OpinionThe Papal Visit: What we could be
The Papal Visit: What we could be
Tags:
January 28, 2015
Tags:
January 28, 2015

Pope Francis bid the Philippines farewell last January 19 after a five-day apostolic visit to the Philippines. Over the duration of his stay, the pontiff visited several locations, including Malacañang Palace, Luneta Park, and Tacloban, Leyte – one of the locations most devastated by Typhoon Yolanda. In each of his appearances, huge crowds gathered to catch a glimpse of the Holy Father, highlighted by the six million attending his concluding mass at the Quirino Grandstand.

Viva Il Papa - Jan Villarosa

The effect of Pope Francis’ presence in the country for just five days was staggering, to say the least. The country, especially the areas that the Pope visited, was almost unrecognizable over the duration of his visit. The streets were clean, the police well-behaved, and the crime rate was close to zero. Metro Manila, which is usually known for its pollution and treacherous streets, seemed to transform into an entirely different city, one of peace and order.

It leads many to wonder why all of this was possible for one person’s visit, but not for the daily welfare of the several millions of people that reside in Metro Manila. The fact that it was entirely possible for the nation to celebrate in solitude shows that the Filipino people are indeed capable of changing for the better. However, in the days following his departure, though the sample size is still small, it seems like we have reverted back to our old selves, rather than continuing the discipline and order exhibited during the Pope’s stay.

After the fanfare and celebration wear off, what does his visit truly mean to us both as Filipinos and Catholics? As the dust has settled and the lively songs and presentations have come to an end, the success of the Papal Visit cannot only be determined by the grand celebration that happened when Pope Francis was on our shores, but by how we act even after he has departed the country.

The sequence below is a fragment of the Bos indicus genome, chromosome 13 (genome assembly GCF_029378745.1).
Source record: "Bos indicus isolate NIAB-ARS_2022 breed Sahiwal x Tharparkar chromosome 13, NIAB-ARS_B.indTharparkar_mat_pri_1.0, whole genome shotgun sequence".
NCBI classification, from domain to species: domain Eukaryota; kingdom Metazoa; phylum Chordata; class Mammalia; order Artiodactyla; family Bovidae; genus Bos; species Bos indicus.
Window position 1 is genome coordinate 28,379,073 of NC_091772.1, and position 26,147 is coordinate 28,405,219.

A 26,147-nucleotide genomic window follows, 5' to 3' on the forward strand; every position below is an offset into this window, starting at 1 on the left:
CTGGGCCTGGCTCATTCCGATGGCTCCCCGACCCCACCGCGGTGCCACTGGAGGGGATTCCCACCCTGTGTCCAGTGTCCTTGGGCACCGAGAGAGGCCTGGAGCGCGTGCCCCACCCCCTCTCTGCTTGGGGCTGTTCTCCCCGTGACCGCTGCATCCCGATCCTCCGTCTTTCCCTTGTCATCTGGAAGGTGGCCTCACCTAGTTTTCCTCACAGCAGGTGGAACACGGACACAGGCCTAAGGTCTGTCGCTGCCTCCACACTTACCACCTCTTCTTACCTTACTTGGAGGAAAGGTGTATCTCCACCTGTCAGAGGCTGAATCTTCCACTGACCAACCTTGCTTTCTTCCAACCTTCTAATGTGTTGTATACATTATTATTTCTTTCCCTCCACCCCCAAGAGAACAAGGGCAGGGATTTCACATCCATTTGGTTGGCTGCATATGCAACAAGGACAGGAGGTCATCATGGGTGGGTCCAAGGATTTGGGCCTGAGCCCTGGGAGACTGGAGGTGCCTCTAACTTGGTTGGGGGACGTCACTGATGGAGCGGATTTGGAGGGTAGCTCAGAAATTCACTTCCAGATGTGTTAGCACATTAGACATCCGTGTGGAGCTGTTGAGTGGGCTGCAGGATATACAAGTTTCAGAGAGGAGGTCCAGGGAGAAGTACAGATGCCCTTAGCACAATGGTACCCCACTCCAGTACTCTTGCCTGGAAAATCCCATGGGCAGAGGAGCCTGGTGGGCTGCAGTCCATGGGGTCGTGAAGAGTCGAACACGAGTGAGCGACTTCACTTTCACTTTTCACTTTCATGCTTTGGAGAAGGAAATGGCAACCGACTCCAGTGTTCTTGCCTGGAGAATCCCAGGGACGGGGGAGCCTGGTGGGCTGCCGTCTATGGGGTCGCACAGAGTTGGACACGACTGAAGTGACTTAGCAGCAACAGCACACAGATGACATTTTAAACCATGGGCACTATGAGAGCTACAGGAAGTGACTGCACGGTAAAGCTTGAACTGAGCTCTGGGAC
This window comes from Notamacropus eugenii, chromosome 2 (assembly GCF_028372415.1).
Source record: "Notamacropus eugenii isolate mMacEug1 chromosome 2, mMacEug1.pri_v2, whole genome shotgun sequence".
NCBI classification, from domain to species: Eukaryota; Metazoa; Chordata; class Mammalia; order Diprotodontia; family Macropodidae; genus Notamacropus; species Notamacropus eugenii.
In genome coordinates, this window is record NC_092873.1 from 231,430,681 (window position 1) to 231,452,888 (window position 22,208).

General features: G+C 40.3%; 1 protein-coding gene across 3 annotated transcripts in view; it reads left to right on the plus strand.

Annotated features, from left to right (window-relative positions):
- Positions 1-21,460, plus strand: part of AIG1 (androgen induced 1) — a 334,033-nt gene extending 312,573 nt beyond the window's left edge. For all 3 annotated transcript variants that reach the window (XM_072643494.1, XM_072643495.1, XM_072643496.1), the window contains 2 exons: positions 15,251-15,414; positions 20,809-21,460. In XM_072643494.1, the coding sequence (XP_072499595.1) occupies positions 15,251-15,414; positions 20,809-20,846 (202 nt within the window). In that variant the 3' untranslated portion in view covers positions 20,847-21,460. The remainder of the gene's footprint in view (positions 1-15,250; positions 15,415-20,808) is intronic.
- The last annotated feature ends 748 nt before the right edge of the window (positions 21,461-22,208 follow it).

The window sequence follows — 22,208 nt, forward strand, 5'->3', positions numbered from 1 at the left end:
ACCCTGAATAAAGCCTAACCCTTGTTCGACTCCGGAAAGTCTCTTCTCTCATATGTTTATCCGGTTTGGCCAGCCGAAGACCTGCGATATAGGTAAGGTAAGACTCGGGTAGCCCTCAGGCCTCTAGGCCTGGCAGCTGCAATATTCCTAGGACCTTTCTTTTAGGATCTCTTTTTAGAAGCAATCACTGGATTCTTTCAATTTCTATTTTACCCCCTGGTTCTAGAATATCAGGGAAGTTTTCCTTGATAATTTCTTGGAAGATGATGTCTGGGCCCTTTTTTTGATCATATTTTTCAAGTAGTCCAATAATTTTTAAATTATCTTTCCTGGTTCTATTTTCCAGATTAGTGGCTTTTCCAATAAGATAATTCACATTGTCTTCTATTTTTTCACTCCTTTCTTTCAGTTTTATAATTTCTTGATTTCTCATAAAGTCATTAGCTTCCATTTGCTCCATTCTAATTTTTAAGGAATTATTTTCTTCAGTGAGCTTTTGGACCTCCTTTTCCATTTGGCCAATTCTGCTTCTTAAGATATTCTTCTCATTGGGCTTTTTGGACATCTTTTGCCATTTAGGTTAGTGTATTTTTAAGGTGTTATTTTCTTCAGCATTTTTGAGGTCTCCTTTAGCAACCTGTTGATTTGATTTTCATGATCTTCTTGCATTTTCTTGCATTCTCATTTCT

It seems highly unlikely that the Philippines will transform into a first-world nation overnight, but as to the long term effects of the Pope’s messages of mercy and compassion, as well as his comments against systematic corruption in the government, concrete changes are yet to be seen and will definitely take some time. The country must prove that the Pope’s visit was not just an excuse to garner international media attention, but instead, show that we can translate the message delivered by his Holiness into legitimate action.

It is time to show that the behavior of the nation during the stay of the Holy Father was not fake hospitality done to better our image in the eyes of the rest of the world, but instead, actual warmth born out of affection for the head of the Catholic Church. In the wake of the Pope’s departure, will we truly live his message of mercy and compassion towards our troubled nation? Or will our country continue its state of corruption and poverty, only covering everything up until the next Papal isit?

There are high hopes that this time around, things in the country will change for the better, but only time can tell if the progress that we have gained from the Papal visit will once again be nipped in the bud.